I’ve learnt that while (of course) God is glorified in the results of peacemaking, God is also glorified by the journey of peacemaking.
According to Jennifer Mary, her earliest memories include spending countless hours speaking into a tape recorder for the sheer joy of hearing her own voice! It is no surprise that she now contributes towards the family’s income through her work as a voice actor. Married with three kids, Jen is in the throes of life with a young family. In Jen’s case, that also includes homeschooling, working, and serving in ministry. Jen’s favourite ministry experiences include deep conversations with her children, especially when they make Bible observations and connections. Jen also serves on the GROW Women’s Convention committee and in her church home, St Lucia Bible Church.
One of Jen’s favourite Bible passages is Titus 3:5. She says, “At a time when I felt fruitless and empty to the point where I was questioning my Christian identity, this verse lifted me out of doubt and reminded me that God saved me based on his love and kindness, not my own good works (or lack of).”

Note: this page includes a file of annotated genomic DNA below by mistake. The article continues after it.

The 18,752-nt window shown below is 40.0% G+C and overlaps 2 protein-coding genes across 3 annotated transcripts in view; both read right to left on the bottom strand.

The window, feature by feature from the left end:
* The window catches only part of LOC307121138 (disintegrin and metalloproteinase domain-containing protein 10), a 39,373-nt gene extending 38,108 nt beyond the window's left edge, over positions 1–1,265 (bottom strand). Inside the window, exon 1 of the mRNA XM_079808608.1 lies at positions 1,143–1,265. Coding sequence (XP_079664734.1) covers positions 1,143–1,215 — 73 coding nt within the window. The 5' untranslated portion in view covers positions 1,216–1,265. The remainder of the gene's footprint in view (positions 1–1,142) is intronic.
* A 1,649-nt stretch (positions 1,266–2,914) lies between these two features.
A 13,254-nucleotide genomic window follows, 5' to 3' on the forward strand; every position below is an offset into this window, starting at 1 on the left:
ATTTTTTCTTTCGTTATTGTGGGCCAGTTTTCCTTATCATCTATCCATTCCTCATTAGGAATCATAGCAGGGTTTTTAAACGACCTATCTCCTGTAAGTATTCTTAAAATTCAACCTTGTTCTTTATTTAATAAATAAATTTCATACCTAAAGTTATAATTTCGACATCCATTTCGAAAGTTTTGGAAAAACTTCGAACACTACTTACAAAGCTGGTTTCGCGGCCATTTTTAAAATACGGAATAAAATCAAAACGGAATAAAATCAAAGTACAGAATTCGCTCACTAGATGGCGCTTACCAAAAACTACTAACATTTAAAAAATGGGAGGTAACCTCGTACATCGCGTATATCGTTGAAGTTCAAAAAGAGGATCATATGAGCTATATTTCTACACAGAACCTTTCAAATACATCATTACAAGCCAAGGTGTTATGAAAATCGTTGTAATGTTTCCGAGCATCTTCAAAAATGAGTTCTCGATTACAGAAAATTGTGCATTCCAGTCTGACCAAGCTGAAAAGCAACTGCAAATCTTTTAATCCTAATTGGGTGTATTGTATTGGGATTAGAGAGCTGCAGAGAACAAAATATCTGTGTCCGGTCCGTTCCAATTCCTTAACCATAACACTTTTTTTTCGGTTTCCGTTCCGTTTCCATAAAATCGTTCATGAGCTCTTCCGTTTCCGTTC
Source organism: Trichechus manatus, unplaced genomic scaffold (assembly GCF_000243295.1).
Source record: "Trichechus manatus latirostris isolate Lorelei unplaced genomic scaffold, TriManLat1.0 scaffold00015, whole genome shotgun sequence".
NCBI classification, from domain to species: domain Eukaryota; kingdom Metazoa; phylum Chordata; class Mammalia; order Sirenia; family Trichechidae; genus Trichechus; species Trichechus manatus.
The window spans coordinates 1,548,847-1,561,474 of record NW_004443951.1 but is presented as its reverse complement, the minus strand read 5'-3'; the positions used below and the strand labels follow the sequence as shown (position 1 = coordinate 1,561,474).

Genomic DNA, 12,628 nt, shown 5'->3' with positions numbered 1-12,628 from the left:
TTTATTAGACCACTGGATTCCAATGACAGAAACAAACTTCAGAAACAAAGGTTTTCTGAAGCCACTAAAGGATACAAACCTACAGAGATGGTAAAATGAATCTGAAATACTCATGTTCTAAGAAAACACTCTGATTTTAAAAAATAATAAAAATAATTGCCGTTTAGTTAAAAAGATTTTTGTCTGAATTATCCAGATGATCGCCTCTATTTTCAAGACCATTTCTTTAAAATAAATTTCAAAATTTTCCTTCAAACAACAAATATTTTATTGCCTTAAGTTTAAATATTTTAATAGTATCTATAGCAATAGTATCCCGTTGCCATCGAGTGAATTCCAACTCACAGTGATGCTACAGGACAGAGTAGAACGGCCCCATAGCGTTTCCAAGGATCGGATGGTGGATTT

Links mentioned in this episode:
GROW Chats 2020: Short podcasts to fix your thoughts on Jesus
Ken Sande’s book ‘The Peacemaker’ has been really helpful, and in particular the idea that the point of peacemaking is to glorify God. I’ve found this especially comforting when the reality of achieving a reconciled relationship looks unattainable – you know, when everything humanly possible has been done towards restoration, yet things become worse than they were before.
I’m the eldest of 3 children, I knew in theory that I was sinful, but I was just so used to being the good kid – I was blind to the self-righteousness in me and I felt approval or recognition was owed to me. Looking back, I see how God gave me the exact failures, humiliation and trials to free me from living under the power and domination of these struggles.
During that time, I had an acute psychotic episode … there were ambulance and police involved. It was a hard time, I think the lead up to it was the hardest thing. I look back with such gratitude to that experience.
Well, from the time I could talk I think I loved the idea of being recorded. My mum would put me in front of an old tape deck and I would yabber away until the tape ran out, just for the sheer joy of it. I didn’t know about voiceover as a job until much later in life.
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